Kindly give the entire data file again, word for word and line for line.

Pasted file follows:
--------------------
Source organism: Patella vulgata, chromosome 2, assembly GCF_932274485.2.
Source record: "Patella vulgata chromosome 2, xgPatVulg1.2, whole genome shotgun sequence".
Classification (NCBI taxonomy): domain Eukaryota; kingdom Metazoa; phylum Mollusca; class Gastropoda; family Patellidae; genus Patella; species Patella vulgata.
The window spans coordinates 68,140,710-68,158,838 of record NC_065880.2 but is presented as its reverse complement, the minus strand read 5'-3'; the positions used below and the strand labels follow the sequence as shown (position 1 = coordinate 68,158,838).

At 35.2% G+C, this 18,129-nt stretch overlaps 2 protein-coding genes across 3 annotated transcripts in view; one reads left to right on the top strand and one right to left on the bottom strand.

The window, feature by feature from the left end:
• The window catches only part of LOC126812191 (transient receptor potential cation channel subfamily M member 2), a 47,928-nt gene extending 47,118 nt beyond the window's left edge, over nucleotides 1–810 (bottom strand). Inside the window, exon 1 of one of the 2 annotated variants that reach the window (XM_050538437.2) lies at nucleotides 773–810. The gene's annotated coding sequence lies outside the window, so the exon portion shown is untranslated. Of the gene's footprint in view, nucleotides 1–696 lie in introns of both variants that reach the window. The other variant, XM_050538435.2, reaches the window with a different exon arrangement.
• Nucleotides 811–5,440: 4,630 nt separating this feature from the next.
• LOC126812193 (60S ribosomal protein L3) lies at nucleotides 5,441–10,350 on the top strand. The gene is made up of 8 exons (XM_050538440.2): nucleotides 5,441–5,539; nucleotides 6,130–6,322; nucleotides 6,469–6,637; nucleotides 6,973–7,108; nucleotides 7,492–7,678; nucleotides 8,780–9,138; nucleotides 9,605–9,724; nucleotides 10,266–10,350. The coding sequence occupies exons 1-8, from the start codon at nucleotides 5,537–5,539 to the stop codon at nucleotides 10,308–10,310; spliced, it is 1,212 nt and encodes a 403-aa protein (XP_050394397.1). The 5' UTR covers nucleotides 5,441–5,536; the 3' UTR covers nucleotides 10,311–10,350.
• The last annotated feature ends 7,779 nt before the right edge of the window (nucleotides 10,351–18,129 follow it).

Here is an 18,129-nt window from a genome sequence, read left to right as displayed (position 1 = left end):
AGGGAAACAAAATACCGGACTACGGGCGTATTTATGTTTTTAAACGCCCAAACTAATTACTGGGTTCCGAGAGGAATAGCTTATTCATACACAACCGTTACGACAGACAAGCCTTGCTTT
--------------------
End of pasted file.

Source organism: Patella vulgata, chromosome 2, assembly GCF_932274485.2.
Source record: "Patella vulgata chromosome 2, xgPatVulg1.2, whole genome shotgun sequence".
Classification (NCBI taxonomy): domain Eukaryota; kingdom Metazoa; phylum Mollusca; class Gastropoda; family Patellidae; genus Patella; species Patella vulgata.
The window spans coordinates 68,140,710-68,158,838 of record NC_065880.2 but is presented as its reverse complement, the minus strand read 5'-3'; the positions used below and the strand labels follow the sequence as shown (position 1 = coordinate 68,158,838).

At 35.2% G+C, this 18,129-nt stretch overlaps 2 protein-coding genes across 3 annotated transcripts in view; one reads left to right on the top strand and one right to left on the bottom strand.

The window, feature by feature from the left end:
• The window catches only part of LOC126812191 (transient receptor potential cation channel subfamily M member 2), a 47,928-nt gene extending 47,118 nt beyond the window's left edge, over nucleotides 1–810 (bottom strand). Inside the window, exon 1 of one of the 2 annotated variants that reach the window (XM_050538437.2) lies at nucleotides 773–810. The gene's annotated coding sequence lies outside the window, so the exon portion shown is untranslated. Of the gene's footprint in view, nucleotides 1–696 lie in introns of both variants that reach the window. The other variant, XM_050538435.2, reaches the window with a different exon arrangement.
• Nucleotides 811–5,440: 4,630 nt separating this feature from the next.
• LOC126812193 (60S ribosomal protein L3) lies at nucleotides 5,441–10,350 on the top strand. The gene is made up of 8 exons (XM_050538440.2): nucleotides 5,441–5,539; nucleotides 6,130–6,322; nucleotides 6,469–6,637; nucleotides 6,973–7,108; nucleotides 7,492–7,678; nucleotides 8,780–9,138; nucleotides 9,605–9,724; nucleotides 10,266–10,350. The coding sequence occupies exons 1-8, from the start codon at nucleotides 5,537–5,539 to the stop codon at nucleotides 10,308–10,310; spliced, it is 1,212 nt and encodes a 403-aa protein (XP_050394397.1). The 5' UTR covers nucleotides 5,441–5,536; the 3' UTR covers nucleotides 10,311–10,350.
• The last annotated feature ends 7,779 nt before the right edge of the window (nucleotides 10,351–18,129 follow it).

Here is an 18,129-nt window from a genome sequence, read left to right as displayed (position 1 = left end):
AGGGAAACAAAATACCGGACTACGGGCGTATTTATGTTTTTAAACGCCCAAACTAATTACTGGGTTCCGAGAGGAATAGCTTATTCATACACAACCGTTACGACAGACAAGCCTTGCTTT